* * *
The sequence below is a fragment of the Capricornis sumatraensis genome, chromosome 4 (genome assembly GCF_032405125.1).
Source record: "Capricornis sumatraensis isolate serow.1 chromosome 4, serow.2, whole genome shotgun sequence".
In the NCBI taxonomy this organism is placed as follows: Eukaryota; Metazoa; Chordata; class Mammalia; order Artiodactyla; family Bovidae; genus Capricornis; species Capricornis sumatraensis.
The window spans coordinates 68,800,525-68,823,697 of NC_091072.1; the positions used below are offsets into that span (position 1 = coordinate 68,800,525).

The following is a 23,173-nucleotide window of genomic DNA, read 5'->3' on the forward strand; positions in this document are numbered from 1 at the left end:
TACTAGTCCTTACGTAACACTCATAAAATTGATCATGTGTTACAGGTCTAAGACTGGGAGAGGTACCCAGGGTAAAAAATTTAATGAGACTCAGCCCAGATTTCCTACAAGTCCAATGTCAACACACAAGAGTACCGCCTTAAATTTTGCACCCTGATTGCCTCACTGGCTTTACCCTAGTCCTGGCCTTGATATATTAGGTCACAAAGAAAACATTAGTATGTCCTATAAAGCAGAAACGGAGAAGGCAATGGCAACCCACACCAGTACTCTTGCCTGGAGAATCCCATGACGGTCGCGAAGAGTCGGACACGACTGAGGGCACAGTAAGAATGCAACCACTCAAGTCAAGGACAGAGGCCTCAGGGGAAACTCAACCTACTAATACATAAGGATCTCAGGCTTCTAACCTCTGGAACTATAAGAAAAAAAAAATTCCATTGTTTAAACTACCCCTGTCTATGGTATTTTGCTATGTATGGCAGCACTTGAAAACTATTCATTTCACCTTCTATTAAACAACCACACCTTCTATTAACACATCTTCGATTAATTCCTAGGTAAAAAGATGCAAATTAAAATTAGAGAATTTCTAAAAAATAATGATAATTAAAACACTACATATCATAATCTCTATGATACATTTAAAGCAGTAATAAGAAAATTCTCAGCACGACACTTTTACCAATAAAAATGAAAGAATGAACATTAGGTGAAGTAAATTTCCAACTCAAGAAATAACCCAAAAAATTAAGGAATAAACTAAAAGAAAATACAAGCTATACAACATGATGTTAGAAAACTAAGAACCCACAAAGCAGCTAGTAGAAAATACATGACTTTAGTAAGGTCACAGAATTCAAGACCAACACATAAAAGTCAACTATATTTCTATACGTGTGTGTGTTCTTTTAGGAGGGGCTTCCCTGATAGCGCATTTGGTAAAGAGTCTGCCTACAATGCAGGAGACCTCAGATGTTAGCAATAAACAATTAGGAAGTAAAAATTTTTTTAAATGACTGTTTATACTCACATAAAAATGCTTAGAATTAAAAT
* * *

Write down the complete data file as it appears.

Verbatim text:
The sequence below is a fragment of the Capricornis sumatraensis genome, chromosome 4 (genome assembly GCF_032405125.1).
Source record: "Capricornis sumatraensis isolate serow.1 chromosome 4, serow.2, whole genome shotgun sequence".
In the NCBI taxonomy this organism is placed as follows: Eukaryota; Metazoa; Chordata; class Mammalia; order Artiodactyla; family Bovidae; genus Capricornis; species Capricornis sumatraensis.
The window spans coordinates 68,800,525-68,823,697 of NC_091072.1; the positions used below are offsets into that span (position 1 = coordinate 68,800,525).

The following is a 23,173-nucleotide window of genomic DNA, read 5'->3' on the forward strand; positions in this document are numbered from 1 at the left end:
TACTAGTCCTTACGTAACACTCATAAAATTGATCATGTGTTACAGGTCTAAGACTGGGAGAGGTACCCAGGGTAAAAAATTTAATGAGACTCAGCCCAGATTTCCTACAAGTCCAATGTCAACACACAAGAGTACCGCCTTAAATTTTGCACCCTGATTGCCTCACTGGCTTTACCCTAGTCCTGGCCTTGATATATTAGGTCACAAAGAAAACATTAGTATGTCCTATAAAGCAGAAACGGAGAAGGCAATGGCAACCCACACCAGTACTCTTGCCTGGAGAATCCCATGACGGTCGCGAAGAGTCGGACACGACTGAGGGCACAGTAAGAATGCAACCACTCAAGTCAAGGACAGAGGCCTCAGGGGAAACTCAACCTACTAATACATAAGGATCTCAGGCTTCTAACCTCTGGAACTATAAGAAAAAAAAAATTCCATTGTTTAAACTACCCCTGTCTATGGTATTTTGCTATGTATGGCAGCACTTGAAAACTATTCATTTCACCTTCTATTAAACAACCACACCTTCTATTAACACATCTTCGATTAATTCCTAGGTAAAAAGATGCAAATTAAAATTAGAGAATTTCTAAAAAATAATGATAATTAAAACACTACATATCATAATCTCTATGATACATTTAAAGCAGTAATAAGAAAATTCTCAGCACGACACTTTTACCAATAAAAATGAAAGAATGAACATTAGGTGAAGTAAATTTCCAACTCAAGAAATAACCCAAAAAATTAAGGAATAAACTAAAAGAAAATACAAGCTATACAACATGATGTTAGAAAACTAAGAACCCACAAAGCAGCTAGTAGAAAATACATGACTTTAGTAAGGTCACAGAATTCAAGACCAACACATAAAAGTCAACTATATTTCTATACGTGTGTGTGTTCTTTTAGGAGGGGCTTCCCTGATAGCGCATTTGGTAAAGAGTCTGCCTACAATGCAGGAGACCTCAGATGTTAGCAATAAACAATTAGGAAGTAAAAATTTTTTTAAATGACTGTTTATACTCACATAAAAATGCTTAGAATTAAAAT